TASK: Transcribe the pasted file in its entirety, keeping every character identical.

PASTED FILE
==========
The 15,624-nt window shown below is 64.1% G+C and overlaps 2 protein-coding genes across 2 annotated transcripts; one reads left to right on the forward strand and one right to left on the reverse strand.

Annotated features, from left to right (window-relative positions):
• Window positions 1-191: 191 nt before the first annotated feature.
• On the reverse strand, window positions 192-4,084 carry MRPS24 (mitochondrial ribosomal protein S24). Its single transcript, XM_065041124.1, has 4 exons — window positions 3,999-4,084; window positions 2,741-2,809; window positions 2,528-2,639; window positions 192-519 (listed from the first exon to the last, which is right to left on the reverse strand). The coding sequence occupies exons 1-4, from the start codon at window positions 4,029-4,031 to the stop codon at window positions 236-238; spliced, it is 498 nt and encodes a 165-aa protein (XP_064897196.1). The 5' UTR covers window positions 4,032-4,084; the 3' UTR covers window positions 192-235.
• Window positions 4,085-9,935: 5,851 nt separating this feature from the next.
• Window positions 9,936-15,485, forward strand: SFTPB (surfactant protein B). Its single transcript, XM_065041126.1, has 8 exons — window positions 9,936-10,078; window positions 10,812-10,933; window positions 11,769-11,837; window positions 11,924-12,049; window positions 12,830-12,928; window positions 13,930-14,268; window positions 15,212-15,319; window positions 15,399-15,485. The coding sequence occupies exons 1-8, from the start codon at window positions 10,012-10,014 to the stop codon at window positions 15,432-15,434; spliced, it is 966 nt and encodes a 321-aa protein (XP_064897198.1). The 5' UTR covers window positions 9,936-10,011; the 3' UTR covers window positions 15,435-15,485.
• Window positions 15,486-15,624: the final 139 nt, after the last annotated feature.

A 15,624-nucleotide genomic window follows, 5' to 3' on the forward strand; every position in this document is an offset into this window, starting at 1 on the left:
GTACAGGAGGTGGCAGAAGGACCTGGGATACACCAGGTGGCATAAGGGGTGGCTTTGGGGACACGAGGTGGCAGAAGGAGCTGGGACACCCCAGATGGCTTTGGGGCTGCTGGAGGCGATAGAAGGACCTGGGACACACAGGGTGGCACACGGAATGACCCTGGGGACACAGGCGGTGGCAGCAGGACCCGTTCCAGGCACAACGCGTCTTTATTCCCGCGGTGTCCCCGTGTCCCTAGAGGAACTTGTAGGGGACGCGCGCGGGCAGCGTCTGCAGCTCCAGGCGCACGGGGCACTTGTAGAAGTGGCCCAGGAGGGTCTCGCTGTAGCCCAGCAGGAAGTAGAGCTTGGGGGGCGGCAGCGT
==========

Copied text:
The 15,624-nt window shown below is 64.1% G+C and overlaps 2 protein-coding genes across 2 annotated transcripts; one reads left to right on the forward strand and one right to left on the reverse strand.

Annotated features, from left to right (window-relative positions):
• Window positions 1-191: 191 nt before the first annotated feature.
• On the reverse strand, window positions 192-4,084 carry MRPS24 (mitochondrial ribosomal protein S24). Its single transcript, XM_065041124.1, has 4 exons — window positions 3,999-4,084; window positions 2,741-2,809; window positions 2,528-2,639; window positions 192-519 (listed from the first exon to the last, which is right to left on the reverse strand). The coding sequence occupies exons 1-4, from the start codon at window positions 4,029-4,031 to the stop codon at window positions 236-238; spliced, it is 498 nt and encodes a 165-aa protein (XP_064897196.1). The 5' UTR covers window positions 4,032-4,084; the 3' UTR covers window positions 192-235.
• Window positions 4,085-9,935: 5,851 nt separating this feature from the next.
• Window positions 9,936-15,485, forward strand: SFTPB (surfactant protein B). Its single transcript, XM_065041126.1, has 8 exons — window positions 9,936-10,078; window positions 10,812-10,933; window positions 11,769-11,837; window positions 11,924-12,049; window positions 12,830-12,928; window positions 13,930-14,268; window positions 15,212-15,319; window positions 15,399-15,485. The coding sequence occupies exons 1-8, from the start codon at window positions 10,012-10,014 to the stop codon at window positions 15,432-15,434; spliced, it is 966 nt and encodes a 321-aa protein (XP_064897198.1). The 5' UTR covers window positions 9,936-10,011; the 3' UTR covers window positions 15,435-15,485.
• Window positions 15,486-15,624: the final 139 nt, after the last annotated feature.

A 15,624-nucleotide genomic window follows, 5' to 3' on the forward strand; every position in this document is an offset into this window, starting at 1 on the left:
GTACAGGAGGTGGCAGAAGGACCTGGGATACACCAGGTGGCATAAGGGGTGGCTTTGGGGACACGAGGTGGCAGAAGGAGCTGGGACACCCCAGATGGCTTTGGGGCTGCTGGAGGCGATAGAAGGACCTGGGACACACAGGGTGGCACACGGAATGACCCTGGGGACACAGGCGGTGGCAGCAGGACCCGTTCCAGGCACAACGCGTCTTTATTCCCGCGGTGTCCCCGTGTCCCTAGAGGAACTTGTAGGGGACGCGCGCGGGCAGCGTCTGCAGCTCCAGGCGCACGGGGCACTTGTAGAAGTGGCCCAGGAGGGTCTCGCTGTAGCCCAGCAGGAAGTAGAGCTTGGGGGGCGGCAGCGT